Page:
The government is saying through the 2022/3 budget that those days of big increases are done – and austerity is back. We shall see if they get their way.
Compounding this trend toward austerity is that actual funding in the first quarter for “health services” (line item 1416-1, mostly for hospital services) was $200-million below the budget plan. Not only do they plan to spend less, they are not even spending what they planned.
For overall provincial program spending on healthcare and all other social programs, the province is on track to under-spend its Budget once again: the province under-spent its overall first quarter plan by 1.9% or $776-million. The government has also established a huge $4.6-billion contingency fund that remains untouched. Last year’s $2-billion contingency fund was also completely unspent.
Given that the government is dramatically underestimating its own revenue (see this note), we are on track for a significant reduction in the planned deficit (barring the onset of an economic crisis). This would continue the trend. Over the last two years the PC government has overestimated deficits by an astounding $57.3-billion, thereby achieving record miscalculations.
This also means there is, at this moment, significant room to push program spending higher – just as community and labour very successfully did last year and the year before that.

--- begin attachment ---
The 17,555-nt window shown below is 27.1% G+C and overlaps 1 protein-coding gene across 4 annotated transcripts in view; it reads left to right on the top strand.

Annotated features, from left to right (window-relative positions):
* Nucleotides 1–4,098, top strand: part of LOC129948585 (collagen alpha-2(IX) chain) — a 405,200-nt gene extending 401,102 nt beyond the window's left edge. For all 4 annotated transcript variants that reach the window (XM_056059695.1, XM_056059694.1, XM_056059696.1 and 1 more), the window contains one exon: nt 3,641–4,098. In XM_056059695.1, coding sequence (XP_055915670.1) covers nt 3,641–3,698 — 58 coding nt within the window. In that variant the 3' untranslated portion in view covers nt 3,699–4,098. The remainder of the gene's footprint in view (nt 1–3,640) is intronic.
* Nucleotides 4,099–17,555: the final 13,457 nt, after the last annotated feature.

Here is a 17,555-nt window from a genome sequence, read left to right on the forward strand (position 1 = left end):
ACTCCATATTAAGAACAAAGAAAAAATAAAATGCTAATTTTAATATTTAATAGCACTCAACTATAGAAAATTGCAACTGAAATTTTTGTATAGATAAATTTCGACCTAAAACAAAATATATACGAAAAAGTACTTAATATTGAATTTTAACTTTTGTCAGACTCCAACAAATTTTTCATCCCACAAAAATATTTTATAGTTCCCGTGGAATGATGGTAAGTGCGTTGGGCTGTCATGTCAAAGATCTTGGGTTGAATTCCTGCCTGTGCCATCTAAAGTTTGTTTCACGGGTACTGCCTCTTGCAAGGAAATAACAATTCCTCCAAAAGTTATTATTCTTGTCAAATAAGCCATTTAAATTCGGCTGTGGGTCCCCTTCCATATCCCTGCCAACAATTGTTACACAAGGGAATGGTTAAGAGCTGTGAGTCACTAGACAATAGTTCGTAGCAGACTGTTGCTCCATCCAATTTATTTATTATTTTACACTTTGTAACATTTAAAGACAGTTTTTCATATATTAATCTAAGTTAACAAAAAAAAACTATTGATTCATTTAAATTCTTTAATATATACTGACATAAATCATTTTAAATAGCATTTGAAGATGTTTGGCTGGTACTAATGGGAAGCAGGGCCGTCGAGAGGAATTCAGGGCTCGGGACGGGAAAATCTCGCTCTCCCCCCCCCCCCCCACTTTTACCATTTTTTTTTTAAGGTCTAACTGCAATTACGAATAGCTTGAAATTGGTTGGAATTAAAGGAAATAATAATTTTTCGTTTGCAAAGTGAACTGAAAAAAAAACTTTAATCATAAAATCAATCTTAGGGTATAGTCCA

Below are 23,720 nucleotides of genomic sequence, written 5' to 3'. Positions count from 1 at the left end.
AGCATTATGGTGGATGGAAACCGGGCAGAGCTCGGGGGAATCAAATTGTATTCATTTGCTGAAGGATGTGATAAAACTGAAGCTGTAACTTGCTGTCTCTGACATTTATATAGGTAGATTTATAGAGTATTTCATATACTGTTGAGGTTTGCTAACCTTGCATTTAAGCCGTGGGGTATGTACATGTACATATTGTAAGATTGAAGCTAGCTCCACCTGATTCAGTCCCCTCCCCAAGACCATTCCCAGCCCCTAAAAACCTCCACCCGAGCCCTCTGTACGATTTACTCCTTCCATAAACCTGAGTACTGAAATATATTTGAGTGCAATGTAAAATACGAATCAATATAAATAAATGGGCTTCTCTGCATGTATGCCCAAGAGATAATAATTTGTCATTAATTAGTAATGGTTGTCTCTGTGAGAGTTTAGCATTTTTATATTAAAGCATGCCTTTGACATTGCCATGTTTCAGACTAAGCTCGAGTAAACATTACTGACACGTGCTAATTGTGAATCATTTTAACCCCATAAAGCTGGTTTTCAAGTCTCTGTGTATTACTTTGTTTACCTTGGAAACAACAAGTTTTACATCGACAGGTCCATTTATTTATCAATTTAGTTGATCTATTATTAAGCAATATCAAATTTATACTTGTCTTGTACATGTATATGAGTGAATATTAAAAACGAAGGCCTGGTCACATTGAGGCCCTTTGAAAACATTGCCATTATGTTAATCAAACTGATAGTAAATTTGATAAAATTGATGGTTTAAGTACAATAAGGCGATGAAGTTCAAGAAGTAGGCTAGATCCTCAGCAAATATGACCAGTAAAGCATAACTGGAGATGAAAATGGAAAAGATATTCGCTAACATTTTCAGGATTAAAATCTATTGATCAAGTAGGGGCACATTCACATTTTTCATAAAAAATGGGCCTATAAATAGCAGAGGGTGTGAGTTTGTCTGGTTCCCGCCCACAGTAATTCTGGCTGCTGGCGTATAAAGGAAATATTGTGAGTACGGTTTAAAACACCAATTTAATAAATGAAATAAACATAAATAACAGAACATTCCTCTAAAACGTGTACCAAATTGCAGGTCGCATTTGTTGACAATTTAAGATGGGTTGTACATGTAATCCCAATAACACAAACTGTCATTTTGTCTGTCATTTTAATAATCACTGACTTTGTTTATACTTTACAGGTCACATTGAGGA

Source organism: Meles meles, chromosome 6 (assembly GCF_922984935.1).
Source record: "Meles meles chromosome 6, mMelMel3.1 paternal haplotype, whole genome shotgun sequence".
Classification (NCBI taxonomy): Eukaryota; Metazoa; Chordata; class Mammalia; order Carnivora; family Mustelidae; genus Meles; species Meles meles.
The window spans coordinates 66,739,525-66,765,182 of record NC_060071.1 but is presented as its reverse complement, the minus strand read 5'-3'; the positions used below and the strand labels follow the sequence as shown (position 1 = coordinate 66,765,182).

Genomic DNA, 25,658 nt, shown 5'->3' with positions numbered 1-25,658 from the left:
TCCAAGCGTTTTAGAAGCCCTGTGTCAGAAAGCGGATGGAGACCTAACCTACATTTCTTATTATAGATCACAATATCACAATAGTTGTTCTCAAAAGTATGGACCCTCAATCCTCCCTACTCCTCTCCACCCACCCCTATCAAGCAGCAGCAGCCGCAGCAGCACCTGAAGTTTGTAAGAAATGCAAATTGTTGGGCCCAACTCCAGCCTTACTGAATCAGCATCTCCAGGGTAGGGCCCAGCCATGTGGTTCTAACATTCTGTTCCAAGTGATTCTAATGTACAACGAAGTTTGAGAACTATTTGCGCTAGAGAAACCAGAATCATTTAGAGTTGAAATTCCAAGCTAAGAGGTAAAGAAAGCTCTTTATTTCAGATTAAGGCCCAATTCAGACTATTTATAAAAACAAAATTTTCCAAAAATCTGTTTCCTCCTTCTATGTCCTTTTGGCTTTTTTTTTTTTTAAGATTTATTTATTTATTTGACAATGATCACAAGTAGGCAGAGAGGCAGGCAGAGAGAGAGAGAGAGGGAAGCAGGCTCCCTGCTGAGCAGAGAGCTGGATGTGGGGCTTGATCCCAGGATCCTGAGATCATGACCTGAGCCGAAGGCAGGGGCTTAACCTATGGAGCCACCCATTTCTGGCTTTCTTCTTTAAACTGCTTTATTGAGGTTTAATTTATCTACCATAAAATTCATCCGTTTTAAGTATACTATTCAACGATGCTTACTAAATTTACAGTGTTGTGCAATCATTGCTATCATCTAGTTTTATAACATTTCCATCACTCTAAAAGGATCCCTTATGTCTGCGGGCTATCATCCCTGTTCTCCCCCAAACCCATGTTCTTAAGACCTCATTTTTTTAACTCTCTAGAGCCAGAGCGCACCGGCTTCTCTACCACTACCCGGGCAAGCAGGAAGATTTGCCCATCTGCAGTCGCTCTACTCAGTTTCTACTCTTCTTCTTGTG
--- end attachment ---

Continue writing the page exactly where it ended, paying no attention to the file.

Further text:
Independent Health Facilities (“IHFs” – for-profit surgical and diagnostic clinics) saw a big funding increase from the government in the fourth quarter of 2021-2, increasing their actual funding to $66-million for that year. Curiously, their planned funding has been drastically cut back to only $39-million in 2022-23. This sits at odds with the government’s intention of privatizing hospital surgeries. It’s far from clear what is going on – but something may be afoot.
IHFs providing surgical services remain bit players in Ontario – with perhaps 13 operators doing a tiny range of operations (abortion, eye surgery, plastic surgery). The money is relatively minor ($20.475-million funding reportedly in 2019/20). They would have to step up their game considerably to be anything but marginal when public hospitals operate with a thousand times more revenue.
So it is, perhaps, notable that the Ontario Medical Association (OMA) has recently gone public with their plan to develop a new clinic model to replace IHFs over the next five to eight years, complete with new legislation.
Their chosen name for these clinics – “Integrated Ambulatory Centres” – obscures the fact that privatization inherently fragments care by creating different centres of control each with its own private interest. The OMA’s suggestion that it makes little difference if the clinics are for-profit or not-for-profit sounds off. And so too does the claim that private clinics can serve rural areas – when private clinics famously focus on large urban centres where the money is.
In my view, the OMA will not do itself, nor its profession, any favours if it becomes a backer (publicly or in the back rooms) of privatization. •
This article first published on the Defend Public Healthcare website.